Before the Speech
While this seems like a no-brainer, a lot of the corporate executives I have coached before actually think they can wing it before their big speech. As a result, their speeches and presentations end up with many awkward silences and transitions while building up unnecessary tension for themselves.
The key in rehearsing is not to memorize it word for word such that you are unable to flow or react with sudden circumstances, like having a question from the audience that derails your train of thought.
Rehearse standing up. Gesticulate as if you are speaking to an actual crowd. Practise pausing at important segments of your speech like after asking a rhetorical question or for dramatic silences while telling a story. The closer you get yourself to anchoring to an ideal state of delivery, the better your rehearsal prepares you for your actual speech.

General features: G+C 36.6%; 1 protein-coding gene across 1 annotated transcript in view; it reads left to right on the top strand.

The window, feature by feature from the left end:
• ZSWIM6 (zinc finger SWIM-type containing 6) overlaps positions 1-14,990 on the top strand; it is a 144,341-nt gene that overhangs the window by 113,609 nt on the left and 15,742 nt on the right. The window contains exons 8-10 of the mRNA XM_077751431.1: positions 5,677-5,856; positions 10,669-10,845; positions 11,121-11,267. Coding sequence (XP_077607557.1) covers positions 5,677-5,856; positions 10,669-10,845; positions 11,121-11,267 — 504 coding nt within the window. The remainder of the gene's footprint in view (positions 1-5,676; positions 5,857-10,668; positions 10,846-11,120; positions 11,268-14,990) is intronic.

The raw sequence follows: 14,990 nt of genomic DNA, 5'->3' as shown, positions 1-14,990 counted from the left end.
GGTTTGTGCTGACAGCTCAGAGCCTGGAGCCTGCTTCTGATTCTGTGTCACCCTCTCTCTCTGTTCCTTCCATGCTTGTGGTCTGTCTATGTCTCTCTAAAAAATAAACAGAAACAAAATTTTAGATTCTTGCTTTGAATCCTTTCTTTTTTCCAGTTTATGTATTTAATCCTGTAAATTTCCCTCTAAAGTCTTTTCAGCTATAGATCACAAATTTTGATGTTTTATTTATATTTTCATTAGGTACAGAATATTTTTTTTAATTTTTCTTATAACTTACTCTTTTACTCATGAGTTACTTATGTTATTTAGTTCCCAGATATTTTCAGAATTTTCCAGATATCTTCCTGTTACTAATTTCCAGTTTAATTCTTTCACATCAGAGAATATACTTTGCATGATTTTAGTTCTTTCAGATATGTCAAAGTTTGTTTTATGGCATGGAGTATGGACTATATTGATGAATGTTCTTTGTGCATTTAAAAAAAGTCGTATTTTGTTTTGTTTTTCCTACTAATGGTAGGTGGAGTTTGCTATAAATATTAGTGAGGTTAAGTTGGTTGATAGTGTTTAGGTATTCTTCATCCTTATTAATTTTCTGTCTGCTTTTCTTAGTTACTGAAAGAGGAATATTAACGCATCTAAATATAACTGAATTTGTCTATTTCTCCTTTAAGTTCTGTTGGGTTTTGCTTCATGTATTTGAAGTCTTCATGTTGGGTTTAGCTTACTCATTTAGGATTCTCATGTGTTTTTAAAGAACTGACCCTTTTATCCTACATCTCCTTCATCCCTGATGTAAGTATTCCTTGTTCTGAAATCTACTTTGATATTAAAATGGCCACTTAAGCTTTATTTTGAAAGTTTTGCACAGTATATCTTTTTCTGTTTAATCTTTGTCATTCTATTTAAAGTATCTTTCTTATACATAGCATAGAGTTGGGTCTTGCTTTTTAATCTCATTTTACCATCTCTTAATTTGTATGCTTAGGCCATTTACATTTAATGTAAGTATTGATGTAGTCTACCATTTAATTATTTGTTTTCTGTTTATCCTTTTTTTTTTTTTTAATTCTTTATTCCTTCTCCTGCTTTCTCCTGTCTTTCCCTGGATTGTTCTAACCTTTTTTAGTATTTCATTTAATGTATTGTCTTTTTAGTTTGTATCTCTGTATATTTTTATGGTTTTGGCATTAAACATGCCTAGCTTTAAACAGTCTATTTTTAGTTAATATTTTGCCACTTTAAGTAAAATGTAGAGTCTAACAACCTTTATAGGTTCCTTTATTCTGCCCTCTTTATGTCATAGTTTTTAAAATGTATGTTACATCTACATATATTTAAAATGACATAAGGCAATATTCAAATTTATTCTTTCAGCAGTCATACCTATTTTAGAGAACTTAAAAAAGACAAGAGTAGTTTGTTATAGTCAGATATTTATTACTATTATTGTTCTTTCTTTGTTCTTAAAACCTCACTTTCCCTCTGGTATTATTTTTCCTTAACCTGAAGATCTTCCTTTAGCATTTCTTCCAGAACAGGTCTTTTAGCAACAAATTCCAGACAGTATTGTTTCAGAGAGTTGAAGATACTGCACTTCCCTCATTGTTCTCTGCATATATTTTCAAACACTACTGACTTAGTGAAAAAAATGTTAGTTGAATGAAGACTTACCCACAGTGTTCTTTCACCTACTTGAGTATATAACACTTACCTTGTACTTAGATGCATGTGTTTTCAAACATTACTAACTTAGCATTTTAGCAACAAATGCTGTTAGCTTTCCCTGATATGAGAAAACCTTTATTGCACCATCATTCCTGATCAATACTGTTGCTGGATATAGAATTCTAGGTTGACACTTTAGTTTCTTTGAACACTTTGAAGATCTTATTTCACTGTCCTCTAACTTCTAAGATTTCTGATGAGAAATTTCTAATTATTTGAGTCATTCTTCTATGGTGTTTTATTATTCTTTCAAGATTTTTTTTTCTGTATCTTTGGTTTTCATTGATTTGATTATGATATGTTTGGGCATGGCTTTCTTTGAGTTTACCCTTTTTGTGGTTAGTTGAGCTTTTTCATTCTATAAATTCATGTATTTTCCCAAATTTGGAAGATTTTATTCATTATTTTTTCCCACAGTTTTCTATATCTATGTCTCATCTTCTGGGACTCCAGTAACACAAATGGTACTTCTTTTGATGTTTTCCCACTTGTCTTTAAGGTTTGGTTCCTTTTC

2. It’s about Your Audience
There are two questions that remain in the minds of the audience, “What’s in it for me?” and “So what?”
Handling these “mental objections” at the onset ensures that both you and your audience will be on the same page.
The first question boils down to either what the audience can gain in listening to your speech and/or what the audience will lose out on in not listening to your speech i.e. the pleasure and pain principle. The second question relates to relevance to an audience — the more you connect the dots and make it relevant to them, the stronger the listening you create.
To find the answers to these two questions, you can do two things – interview your audience and intelligent guessing.
A professional speaker who gets paid a modest five-figure sum for his hour-long keynote speeches once shared with me that he has a routine system of interviewing at least 15% of his audience before his speech with a set of questions to find out what are the challenges they face vis-à-vis the topic to be presented and what they hope to take away from the speech.